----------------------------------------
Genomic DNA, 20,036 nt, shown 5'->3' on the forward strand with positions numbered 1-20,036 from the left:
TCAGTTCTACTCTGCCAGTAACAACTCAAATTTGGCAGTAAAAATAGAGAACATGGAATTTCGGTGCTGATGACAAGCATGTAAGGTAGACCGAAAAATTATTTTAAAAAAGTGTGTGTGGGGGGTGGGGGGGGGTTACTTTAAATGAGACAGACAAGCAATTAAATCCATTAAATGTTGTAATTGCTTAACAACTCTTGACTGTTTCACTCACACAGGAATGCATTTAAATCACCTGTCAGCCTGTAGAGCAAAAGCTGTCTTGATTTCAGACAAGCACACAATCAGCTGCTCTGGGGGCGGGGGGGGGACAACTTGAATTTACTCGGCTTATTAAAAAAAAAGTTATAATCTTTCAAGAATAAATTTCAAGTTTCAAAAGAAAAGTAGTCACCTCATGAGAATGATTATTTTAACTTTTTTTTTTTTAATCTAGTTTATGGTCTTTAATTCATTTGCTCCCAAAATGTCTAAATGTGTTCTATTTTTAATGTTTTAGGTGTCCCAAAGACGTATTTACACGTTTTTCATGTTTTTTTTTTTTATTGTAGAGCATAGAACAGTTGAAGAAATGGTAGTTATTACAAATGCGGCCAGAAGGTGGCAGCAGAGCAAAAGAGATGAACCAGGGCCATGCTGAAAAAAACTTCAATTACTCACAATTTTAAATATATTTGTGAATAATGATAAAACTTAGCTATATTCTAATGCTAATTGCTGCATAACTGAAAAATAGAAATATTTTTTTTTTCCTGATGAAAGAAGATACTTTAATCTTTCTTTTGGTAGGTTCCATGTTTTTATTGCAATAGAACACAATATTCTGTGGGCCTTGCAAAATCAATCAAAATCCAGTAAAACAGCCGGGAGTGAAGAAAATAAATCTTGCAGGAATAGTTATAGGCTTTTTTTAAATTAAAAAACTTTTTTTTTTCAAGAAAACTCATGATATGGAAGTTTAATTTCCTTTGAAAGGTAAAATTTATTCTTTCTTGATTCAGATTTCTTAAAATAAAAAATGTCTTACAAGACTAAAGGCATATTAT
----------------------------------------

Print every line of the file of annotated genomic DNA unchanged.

Genomic DNA, 20,036 nt, shown 5'->3' on the forward strand with positions numbered 1-20,036 from the left:
TCAGTTCTACTCTGCCAGTAACAACTCAAATTTGGCAGTAAAAATAGAGAACATGGAATTTCGGTGCTGATGACAAGCATGTAAGGTAGACCGAAAAATTATTTTAAAAAAGTGTGTGTGGGGGGTGGGGGGGGGTTACTTTAAATGAGACAGACAAGCAATTAAATCCATTAAATGTTGTAATTGCTTAACAACTCTTGACTGTTTCACTCACACAGGAATGCATTTAAATCACCTGTCAGCCTGTAGAGCAAAAGCTGTCTTGATTTCAGACAAGCACACAATCAGCTGCTCTGGGGGCGGGGGGGGGACAACTTGAATTTACTCGGCTTATTAAAAAAAAAGTTATAATCTTTCAAGAATAAATTTCAAGTTTCAAAAGAAAAGTAGTCACCTCATGAGAATGATTATTTTAACTTTTTTTTTTTTAATCTAGTTTATGGTCTTTAATTCATTTGCTCCCAAAATGTCTAAATGTGTTCTATTTTTAATGTTTTAGGTGTCCCAAAGACGTATTTACACGTTTTTCATGTTTTTTTTTTTTATTGTAGAGCATAGAACAGTTGAAGAAATGGTAGTTATTACAAATGCGGCCAGAAGGTGGCAGCAGAGCAAAAGAGATGAACCAGGGCCATGCTGAAAAAAACTTCAATTACTCACAATTTTAAATATATTTGTGAATAATGATAAAACTTAGCTATATTCTAATGCTAATTGCTGCATAACTGAAAAATAGAAATATTTTTTTTTTCCTGATGAAAGAAGATACTTTAATCTTTCTTTTGGTAGGTTCCATGTTTTTATTGCAATAGAACACAATATTCTGTGGGCCTTGCAAAATCAATCAAAATCCAGTAAAACAGCCGGGAGTGAAGAAAATAAATCTTGCAGGAATAGTTATAGGCTTTTTTTAAATTAAAAAACTTTTTTTTTTCAAGAAAACTCATGATATGGAAGTTTAATTTCCTTTGAAAGGTAAAATTTATTCTTTCTTGATTCAGATTTCTTAAAATAAAAAATGTCTTACAAGACTAAAGGCATATTAT